CMs’ meet requires new format
WHEN the Tamil Nadu chief minister stormed out of the last meeting of the National Development Council critics wrote that off as an outburst of pique at the cutting short of her speech. After the recent fruitless foray on internal security, at least two other chief ministers, obviously not belonging to the Congress party, have endorsed Ms Jayalalitha&’s slamming the manner in which such interaction takes place. There is limited scope for discussion, just a string of speeches ~ the bulk of their contents being reiteration of previously stated positions. Without even getting down to “merits”, can a single-day meeting suffice for every chief minister to make a comprehensive presentation on how the items on the agenda are being addressed by his/her government, an assessment of success and difficulties, a sharing of experiences for mutual benefit? On Wednesday the Punjab chief minister spoke of  “an annual ritual, five-minute speeches, and the union government not accepting a single suggestion”. And there is little reason to suspect political motives to Sukhbir Badal making common cause with Jayalalitha, even if the Congress sees ghosts lurking everyone. The man who is presently giving it nightmares went even further and demanded a White Paper on the Centre&’s responses to issues raised at such meetings. A matter which P Chidambaram sought to brush aside with characteristic superciliousness, confirming the impression that New Delhi deemed itself a superior entity, dictating policy and strategy, considering it infra dig to condescend into entering partnerships with the states. The Prime Minister&’s language may not be strident, but he is too stubborn to cooperate. Not even with Sonia&’s pet poodles of the National Advisory Council ~ if Aruna Roy is to be taken at her word. So what chance is there of mere chief ministers getting a view across ~ not all of them have the media savvy, or brazenness, of Narendra Modi who went to town giving the “national media” ammunition aplenty.
If these meetings are not to degenerate into mutual bad-mouthing the format requires comprehensive re-working. The chief ministers’ presentations could be circulated in advance, responses carefully considered. Officials from the Central and state governments could meet a couple of day before, deal with some issues, brief their political bosses who could take the debate to a higher level, hopefully to logical conclusions. That, however, would presume a sincerity of purpose, a commitment to resolving problems. The first step would be Raisina Hill accepting that it is not the sole repository of administrative and political acumen.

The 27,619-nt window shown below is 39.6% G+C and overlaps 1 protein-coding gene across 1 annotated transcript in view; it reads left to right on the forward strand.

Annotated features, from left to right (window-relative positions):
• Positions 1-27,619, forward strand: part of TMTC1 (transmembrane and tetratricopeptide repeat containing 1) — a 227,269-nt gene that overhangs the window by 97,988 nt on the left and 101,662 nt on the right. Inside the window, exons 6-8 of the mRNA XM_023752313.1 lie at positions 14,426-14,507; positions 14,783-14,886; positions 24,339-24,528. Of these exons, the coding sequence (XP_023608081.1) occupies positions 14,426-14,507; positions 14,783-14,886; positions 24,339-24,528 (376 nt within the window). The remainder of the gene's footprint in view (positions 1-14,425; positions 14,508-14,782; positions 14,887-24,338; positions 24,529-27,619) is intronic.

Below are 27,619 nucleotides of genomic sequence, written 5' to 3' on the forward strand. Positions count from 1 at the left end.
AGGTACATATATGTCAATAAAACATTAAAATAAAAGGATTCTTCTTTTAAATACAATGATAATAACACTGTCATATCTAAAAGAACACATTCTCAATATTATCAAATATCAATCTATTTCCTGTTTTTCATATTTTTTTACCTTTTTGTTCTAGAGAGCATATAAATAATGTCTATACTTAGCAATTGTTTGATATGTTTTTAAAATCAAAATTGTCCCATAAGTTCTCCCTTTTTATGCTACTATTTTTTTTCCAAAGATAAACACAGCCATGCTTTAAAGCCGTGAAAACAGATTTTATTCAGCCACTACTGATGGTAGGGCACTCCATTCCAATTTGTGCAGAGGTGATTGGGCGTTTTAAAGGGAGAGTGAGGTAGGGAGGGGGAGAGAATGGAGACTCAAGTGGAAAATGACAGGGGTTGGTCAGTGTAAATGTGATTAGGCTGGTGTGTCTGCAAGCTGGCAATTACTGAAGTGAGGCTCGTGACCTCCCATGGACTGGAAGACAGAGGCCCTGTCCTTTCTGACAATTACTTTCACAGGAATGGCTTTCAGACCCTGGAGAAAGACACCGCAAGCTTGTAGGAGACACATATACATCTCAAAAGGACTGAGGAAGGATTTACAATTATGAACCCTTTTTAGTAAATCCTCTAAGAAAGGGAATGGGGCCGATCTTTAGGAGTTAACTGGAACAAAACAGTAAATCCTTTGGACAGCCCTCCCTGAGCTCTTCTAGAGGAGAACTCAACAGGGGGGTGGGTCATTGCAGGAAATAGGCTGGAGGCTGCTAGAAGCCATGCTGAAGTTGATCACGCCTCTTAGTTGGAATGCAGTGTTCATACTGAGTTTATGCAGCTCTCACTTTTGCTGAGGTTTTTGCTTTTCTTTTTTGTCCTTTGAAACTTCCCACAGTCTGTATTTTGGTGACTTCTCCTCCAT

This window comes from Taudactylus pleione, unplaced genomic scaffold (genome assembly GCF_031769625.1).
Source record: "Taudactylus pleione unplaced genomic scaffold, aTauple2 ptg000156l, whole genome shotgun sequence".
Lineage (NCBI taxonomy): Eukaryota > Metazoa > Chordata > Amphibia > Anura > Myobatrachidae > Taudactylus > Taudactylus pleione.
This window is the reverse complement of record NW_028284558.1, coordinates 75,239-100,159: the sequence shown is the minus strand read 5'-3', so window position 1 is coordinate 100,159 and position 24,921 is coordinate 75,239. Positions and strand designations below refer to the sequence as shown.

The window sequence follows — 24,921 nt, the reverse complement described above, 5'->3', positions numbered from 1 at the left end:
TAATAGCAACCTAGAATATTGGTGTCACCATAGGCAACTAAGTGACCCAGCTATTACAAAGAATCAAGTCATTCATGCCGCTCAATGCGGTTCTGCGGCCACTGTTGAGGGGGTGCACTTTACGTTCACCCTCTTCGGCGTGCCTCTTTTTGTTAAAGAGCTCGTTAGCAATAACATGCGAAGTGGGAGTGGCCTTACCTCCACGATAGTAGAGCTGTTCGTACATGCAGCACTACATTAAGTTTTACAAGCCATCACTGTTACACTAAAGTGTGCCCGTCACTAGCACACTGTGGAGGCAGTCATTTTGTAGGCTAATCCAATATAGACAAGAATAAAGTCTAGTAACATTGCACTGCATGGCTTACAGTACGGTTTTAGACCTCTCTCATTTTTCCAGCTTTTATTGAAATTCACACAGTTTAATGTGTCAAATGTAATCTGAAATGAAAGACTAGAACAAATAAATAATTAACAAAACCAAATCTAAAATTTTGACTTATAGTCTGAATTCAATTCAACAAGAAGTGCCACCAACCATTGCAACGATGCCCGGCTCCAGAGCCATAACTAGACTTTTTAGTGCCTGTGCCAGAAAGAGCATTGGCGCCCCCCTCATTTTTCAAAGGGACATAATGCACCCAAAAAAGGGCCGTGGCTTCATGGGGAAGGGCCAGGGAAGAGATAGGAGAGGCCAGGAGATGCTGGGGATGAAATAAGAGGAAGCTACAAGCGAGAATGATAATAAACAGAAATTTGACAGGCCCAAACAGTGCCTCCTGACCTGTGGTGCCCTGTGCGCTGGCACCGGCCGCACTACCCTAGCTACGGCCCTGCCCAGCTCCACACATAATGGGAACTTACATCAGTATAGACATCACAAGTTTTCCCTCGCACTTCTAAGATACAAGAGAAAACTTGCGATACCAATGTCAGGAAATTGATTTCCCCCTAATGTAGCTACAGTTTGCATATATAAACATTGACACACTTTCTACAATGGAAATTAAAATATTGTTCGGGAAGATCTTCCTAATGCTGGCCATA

The dismissal of Prof  Zachariah
THE development has been unfortunate in the extreme both for an academic of brilliance and a fledgling university. Indeed, Presidency University has been blighted almost at its threshold and it is the students, more than any other segment, who are aghast at the turn of events.  Professor Benjamin Zachariah, who has distinguished himself both as a historian and a teacher at a fairly young age, has been dismissed allegedly for abusing Professor Rajat Kanta Ray, his teacher at Presidency College and now the university&’s Emeritus Professor of History. The immediate provocation was Prof Ray conveying a verbal message from the VC that Prof Zachariah should officiate as Head in the absence of the incumbent. Reports suggest that the younger man flew off the handle at the suggestion. He clearly reacted with far greater indignation than he was entitled to and has now been shown the door. Worse, he is alleged to have misbehaved with those professors who had stood by Prof Ray.  The dismissal is said to have astonished the Mentor Group which had inducted him from abroad.